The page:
Every Saturday morning at 7, Robert Perske gets in his car and begins a trek from his Darien home to the MacDougall Correctional Institution in Suffield where Richard Lapointe -- convicted of raping and murdering his wife's 88-year-old grandmother in 1987 -- waits for his faithful friend. One such Saturday morning, an hour or so after the two had visited, Perske smiles like he's talking about his son as he relays stories of "Richie" playing on the prison's softball team. He shares insight into Lapointe's popularity at a prison where -- Perske says, moving from a proud grin to a serious, determined face -- most believe he is innocent.

Says Perske of Lapointe, who is serving a life sentence: "He's just a little, likable guy. I dream about him ... that he's out. It's a terrible miscarriage of justice." Perske says Lapointe, who has a congenital brain malformation, trusted the police who worked three different confessions from him during a 9 1/2-hour interrogation, confessions that carry statements like, "If the evidence shows that I was there, and that I killed her, then I killed her. But I don't remember being there."

When Perske was growing up in Denver, there was a man who lived in the neighborhood named Jake Palmer, maybe 35 or 40 years old, who was "really strange," but the kids loved him. He would sometimes come to Perske's aid in times of neighborhood trouble. The kids were told by adults that Jake had been "gassed in World War I." It wasn't until Perske was grown himself, and had returned from service in World War II, that he understood that Jake Palmer had been born with developmental disabilities. When Perske came home from the war, Jake's elderly parents had died, and Jake had been sent off to an institution.

So began Robert Perske's calling into the world of helping others. He was a worker in the mental health field many years, moving into pastoral work and then becoming an author who specializes in writing about people with mental disabilities. Some of his works focus on how they are treated in the criminal justice system, including one titled "Unequal Justice."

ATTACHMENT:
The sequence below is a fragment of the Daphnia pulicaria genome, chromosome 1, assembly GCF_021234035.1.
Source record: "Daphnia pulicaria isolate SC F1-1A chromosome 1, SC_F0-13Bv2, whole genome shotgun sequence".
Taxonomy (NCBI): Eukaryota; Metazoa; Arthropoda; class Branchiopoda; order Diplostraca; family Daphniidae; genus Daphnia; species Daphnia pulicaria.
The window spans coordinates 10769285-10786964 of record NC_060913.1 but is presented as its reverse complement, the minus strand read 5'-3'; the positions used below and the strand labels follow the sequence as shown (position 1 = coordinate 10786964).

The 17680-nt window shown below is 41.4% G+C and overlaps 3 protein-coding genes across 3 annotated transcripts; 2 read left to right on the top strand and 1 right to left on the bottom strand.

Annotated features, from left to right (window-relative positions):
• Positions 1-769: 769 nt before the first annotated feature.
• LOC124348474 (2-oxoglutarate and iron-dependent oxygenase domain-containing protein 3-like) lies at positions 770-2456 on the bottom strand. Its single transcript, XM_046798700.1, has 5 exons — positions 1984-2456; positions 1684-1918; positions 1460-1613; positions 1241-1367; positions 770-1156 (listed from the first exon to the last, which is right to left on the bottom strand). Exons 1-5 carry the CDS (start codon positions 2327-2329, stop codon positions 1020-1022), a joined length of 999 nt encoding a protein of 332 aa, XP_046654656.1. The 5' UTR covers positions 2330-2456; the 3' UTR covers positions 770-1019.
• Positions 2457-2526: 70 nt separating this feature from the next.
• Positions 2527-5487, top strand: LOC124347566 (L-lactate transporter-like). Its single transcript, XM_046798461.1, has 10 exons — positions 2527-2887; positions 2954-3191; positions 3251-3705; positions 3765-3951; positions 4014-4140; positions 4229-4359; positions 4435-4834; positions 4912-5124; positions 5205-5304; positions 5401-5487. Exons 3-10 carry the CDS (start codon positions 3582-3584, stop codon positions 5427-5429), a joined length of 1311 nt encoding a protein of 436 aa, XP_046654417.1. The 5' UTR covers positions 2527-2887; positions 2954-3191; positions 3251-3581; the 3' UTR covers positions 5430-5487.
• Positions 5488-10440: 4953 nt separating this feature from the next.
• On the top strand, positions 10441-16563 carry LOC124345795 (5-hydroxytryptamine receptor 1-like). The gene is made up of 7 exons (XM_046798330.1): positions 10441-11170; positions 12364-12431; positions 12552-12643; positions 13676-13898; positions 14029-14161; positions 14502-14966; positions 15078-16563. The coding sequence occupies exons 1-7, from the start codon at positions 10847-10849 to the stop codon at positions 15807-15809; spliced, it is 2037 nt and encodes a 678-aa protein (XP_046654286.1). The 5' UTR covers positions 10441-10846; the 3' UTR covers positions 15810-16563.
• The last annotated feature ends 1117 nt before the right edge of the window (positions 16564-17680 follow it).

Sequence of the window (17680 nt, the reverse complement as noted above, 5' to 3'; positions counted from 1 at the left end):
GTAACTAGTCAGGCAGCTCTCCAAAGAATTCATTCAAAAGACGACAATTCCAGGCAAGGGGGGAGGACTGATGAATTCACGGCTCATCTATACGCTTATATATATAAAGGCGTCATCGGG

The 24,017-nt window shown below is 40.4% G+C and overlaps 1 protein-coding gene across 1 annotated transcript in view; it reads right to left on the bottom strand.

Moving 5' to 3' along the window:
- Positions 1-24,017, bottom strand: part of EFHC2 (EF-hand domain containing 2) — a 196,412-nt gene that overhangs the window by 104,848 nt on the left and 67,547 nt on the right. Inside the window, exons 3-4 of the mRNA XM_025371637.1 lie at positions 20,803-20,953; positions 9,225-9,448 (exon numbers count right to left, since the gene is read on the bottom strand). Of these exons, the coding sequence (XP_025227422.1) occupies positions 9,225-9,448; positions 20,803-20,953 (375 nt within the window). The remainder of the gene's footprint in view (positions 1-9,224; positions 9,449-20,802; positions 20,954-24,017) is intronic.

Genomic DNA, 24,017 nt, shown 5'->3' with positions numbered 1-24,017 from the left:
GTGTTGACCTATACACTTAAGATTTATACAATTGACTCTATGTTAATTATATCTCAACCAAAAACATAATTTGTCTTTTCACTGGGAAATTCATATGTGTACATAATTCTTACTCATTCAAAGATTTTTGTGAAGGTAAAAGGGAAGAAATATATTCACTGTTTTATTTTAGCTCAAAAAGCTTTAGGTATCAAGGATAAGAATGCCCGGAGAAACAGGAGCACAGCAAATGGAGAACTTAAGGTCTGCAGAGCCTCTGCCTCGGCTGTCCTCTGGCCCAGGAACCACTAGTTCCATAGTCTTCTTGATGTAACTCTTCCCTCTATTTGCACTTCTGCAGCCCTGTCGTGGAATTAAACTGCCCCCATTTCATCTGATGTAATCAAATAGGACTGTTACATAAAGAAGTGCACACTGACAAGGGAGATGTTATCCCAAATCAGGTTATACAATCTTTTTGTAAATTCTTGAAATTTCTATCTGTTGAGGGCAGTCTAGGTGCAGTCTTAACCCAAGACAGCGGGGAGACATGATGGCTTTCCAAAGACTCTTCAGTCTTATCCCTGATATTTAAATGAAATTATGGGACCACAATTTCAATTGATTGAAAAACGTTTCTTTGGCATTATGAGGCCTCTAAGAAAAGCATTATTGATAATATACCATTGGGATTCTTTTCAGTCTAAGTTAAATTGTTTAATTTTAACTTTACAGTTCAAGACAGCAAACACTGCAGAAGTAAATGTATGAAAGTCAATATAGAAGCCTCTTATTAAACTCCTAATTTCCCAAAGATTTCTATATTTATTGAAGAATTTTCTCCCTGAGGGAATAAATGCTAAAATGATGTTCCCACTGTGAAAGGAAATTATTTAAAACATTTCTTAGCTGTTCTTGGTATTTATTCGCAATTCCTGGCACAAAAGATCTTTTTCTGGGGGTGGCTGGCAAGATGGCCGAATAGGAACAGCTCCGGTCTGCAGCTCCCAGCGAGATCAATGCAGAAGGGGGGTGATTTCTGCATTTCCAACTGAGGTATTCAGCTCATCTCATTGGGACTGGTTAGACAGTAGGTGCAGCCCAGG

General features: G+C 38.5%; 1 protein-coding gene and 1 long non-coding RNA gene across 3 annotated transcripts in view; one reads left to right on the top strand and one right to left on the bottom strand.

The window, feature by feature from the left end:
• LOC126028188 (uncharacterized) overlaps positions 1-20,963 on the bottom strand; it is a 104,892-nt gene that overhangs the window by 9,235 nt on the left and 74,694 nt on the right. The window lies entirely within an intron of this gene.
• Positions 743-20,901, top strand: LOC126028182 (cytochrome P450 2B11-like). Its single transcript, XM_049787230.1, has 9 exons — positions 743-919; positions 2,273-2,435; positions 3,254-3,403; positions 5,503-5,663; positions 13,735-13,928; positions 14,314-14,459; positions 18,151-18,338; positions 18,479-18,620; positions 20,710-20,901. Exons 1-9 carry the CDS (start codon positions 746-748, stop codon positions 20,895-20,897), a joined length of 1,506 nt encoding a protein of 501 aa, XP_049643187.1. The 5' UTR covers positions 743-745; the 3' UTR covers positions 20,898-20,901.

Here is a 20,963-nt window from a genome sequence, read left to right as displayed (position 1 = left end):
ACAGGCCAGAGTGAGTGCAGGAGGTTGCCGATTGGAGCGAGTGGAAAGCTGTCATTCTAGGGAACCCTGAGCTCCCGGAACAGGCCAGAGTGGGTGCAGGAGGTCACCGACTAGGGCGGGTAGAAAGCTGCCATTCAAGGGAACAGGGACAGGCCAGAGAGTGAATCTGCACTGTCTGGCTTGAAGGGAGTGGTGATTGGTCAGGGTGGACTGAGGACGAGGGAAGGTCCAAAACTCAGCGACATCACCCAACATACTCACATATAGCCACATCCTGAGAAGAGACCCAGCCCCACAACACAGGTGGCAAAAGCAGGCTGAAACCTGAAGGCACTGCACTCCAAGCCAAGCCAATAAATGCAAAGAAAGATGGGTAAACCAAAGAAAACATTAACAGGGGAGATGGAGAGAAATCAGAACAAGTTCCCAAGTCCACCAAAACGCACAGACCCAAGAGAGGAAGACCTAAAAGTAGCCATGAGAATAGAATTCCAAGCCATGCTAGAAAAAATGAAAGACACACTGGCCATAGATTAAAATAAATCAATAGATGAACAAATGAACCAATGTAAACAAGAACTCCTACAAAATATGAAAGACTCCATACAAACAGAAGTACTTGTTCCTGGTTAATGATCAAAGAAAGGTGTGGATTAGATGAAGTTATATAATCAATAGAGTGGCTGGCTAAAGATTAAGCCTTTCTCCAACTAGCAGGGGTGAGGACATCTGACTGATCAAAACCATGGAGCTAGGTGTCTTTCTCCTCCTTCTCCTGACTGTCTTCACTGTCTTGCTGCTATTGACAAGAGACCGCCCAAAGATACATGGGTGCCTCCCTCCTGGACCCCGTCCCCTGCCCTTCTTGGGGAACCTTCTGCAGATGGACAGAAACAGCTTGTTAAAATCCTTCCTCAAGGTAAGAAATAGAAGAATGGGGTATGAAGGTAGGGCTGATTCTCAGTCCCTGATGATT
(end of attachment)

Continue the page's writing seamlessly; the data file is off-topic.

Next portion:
Perske is among a well-organized, passionate group of people, The Friends of Richard Lapointe, whose members are unified in their belief that the Manchester man is a victim in the Bernice Martin murder; that he confessed to a crime he could not have committed. Perske says the group is made up of "angels" who plan to battle until they win -- despite a recent loss in their court appeal.

Perske got an anonymous call from someone familiar with his years of work, and the person pointed out that there was an important case in his own backyard. The day Perske headed to the courthouse where Richard Lapointe's life was on the line, he carried a notebook with him, intending to start recording facts and information for his work as a writer. He decided that day he would not be writing about Lapointe, though.

Almost immediately, he lost his objectivity in the case, he says. "He had nobody. It just grabbed me. Everybody had pulled away from him and he had been pretty much in cold storage for three years before the trial."

"He trusted [the police]," Perske says of Lapointe and his time being interrogated for the slaying, which happened in Manchester. The interrogation took place two years after Martin's death. "He thought he was helping them to solve the case."

After the recent failed bid for a new trial, a disappointed Lapointe said to Perske, "All my life, I've tried to be a nice guy and I get whacked around like this," Perske said.

Marge Cunningham, who runs a court reporting business in Hartford, is one member of the group supporting Lapointe. She said Perske is "a Christian who decided at some point he would rather work with `my people,' meaning people with disabilities, than minister a congregation, and every bit of money that he and his wife make, they pour back into helping people in need."

Perske, who at 72 says he "fights being a geezer," says not everyone understands the way he has devoted his life to "the Richard Lapointes of the world."

"I've been called a bleeding heart," he said. "But damn it, I've seen enough things that make my heart bleed."